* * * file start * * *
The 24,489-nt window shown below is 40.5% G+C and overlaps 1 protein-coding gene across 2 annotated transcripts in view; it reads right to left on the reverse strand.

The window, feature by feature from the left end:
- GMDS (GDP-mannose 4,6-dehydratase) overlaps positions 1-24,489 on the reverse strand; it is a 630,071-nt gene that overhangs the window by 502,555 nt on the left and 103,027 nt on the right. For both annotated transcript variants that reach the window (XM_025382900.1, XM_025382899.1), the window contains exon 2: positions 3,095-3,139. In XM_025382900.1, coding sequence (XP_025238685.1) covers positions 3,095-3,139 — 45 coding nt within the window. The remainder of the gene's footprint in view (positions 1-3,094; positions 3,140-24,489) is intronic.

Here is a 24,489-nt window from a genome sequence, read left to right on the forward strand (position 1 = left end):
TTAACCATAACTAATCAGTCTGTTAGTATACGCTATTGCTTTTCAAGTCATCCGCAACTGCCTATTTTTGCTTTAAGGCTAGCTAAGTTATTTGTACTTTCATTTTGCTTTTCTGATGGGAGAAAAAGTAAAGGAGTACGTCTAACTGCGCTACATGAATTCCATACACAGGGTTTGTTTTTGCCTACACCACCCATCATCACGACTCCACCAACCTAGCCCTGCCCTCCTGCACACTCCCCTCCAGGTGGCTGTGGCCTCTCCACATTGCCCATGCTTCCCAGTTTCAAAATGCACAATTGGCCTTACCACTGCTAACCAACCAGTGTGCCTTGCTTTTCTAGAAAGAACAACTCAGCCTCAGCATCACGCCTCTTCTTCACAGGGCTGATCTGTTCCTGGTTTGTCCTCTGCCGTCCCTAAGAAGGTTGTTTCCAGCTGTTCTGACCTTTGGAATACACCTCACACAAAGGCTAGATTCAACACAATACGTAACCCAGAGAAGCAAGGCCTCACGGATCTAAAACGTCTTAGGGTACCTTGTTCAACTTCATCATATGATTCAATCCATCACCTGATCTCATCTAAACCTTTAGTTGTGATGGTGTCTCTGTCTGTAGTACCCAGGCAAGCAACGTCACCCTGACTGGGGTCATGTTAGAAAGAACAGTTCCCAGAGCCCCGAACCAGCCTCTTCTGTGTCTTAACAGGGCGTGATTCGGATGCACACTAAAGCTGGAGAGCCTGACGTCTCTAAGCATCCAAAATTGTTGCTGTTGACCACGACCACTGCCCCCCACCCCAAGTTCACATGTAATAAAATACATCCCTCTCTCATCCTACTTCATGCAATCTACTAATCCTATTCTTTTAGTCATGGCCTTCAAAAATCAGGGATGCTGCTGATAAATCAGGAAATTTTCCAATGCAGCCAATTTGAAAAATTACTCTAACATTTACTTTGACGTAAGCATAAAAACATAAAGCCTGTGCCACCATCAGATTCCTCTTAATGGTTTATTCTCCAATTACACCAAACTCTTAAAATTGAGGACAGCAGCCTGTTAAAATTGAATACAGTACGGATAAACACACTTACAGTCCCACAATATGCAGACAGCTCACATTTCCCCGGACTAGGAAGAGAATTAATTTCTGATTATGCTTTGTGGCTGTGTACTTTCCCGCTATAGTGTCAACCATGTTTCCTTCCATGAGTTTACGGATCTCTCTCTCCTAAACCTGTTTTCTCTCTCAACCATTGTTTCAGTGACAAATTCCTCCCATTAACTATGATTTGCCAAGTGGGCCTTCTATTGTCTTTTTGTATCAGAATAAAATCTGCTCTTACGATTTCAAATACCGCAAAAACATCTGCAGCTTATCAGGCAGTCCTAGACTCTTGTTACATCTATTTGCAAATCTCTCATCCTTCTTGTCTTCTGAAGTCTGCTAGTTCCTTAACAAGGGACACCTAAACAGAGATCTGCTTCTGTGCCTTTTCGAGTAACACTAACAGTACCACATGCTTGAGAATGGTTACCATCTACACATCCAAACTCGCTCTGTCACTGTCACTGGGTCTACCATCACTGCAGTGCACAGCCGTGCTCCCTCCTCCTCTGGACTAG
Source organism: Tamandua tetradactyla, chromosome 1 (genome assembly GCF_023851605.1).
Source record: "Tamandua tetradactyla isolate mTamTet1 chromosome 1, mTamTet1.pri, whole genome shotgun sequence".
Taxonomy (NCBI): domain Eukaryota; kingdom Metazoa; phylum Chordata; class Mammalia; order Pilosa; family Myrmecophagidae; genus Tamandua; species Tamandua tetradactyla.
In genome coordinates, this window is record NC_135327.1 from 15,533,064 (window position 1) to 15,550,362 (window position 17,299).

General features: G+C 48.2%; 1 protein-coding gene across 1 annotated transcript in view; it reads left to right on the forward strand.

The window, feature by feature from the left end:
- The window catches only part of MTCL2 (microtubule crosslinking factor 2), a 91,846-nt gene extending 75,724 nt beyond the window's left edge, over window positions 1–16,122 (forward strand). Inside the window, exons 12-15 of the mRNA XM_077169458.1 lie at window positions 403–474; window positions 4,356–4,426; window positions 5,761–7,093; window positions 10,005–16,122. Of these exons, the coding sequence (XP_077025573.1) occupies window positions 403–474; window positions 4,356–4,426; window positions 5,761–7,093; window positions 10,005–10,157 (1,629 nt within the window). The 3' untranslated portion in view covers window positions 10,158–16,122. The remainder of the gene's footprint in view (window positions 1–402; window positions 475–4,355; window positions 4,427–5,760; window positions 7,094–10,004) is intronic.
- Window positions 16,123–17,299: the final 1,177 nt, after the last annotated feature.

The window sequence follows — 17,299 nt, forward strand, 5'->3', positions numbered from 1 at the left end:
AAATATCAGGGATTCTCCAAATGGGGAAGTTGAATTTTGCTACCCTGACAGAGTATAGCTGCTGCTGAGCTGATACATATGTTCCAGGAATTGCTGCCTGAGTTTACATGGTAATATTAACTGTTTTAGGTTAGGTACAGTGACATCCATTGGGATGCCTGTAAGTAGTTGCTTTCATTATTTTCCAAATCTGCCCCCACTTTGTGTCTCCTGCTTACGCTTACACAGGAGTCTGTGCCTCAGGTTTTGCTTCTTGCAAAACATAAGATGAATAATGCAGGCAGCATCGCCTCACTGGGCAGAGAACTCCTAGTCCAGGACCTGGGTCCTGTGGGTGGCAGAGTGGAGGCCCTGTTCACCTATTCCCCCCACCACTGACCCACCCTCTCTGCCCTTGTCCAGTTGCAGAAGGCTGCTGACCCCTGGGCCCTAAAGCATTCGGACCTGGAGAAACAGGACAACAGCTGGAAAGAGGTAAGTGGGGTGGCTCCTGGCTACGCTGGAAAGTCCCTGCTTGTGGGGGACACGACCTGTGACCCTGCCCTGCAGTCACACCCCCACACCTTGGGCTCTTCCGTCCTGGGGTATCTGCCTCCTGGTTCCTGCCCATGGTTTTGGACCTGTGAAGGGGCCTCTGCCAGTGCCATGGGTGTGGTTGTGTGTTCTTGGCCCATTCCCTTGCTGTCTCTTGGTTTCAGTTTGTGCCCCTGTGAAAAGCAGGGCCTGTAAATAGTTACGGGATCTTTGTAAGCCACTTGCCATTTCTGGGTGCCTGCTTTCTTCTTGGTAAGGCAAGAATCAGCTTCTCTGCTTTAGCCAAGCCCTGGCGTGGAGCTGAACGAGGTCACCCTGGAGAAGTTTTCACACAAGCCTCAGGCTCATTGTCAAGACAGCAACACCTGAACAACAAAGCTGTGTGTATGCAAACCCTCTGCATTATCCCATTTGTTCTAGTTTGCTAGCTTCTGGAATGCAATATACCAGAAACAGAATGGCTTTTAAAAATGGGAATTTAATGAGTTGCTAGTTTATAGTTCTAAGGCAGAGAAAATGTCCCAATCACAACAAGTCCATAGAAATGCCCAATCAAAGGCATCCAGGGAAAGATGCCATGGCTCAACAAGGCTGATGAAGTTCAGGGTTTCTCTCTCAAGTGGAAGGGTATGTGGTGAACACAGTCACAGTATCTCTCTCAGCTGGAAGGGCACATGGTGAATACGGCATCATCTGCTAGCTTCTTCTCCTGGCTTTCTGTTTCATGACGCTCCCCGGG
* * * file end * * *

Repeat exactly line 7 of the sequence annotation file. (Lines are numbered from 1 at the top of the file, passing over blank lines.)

Source record: "Tamandua tetradactyla isolate mTamTet1 chromosome 1, mTamTet1.pri, whole genome shotgun sequence".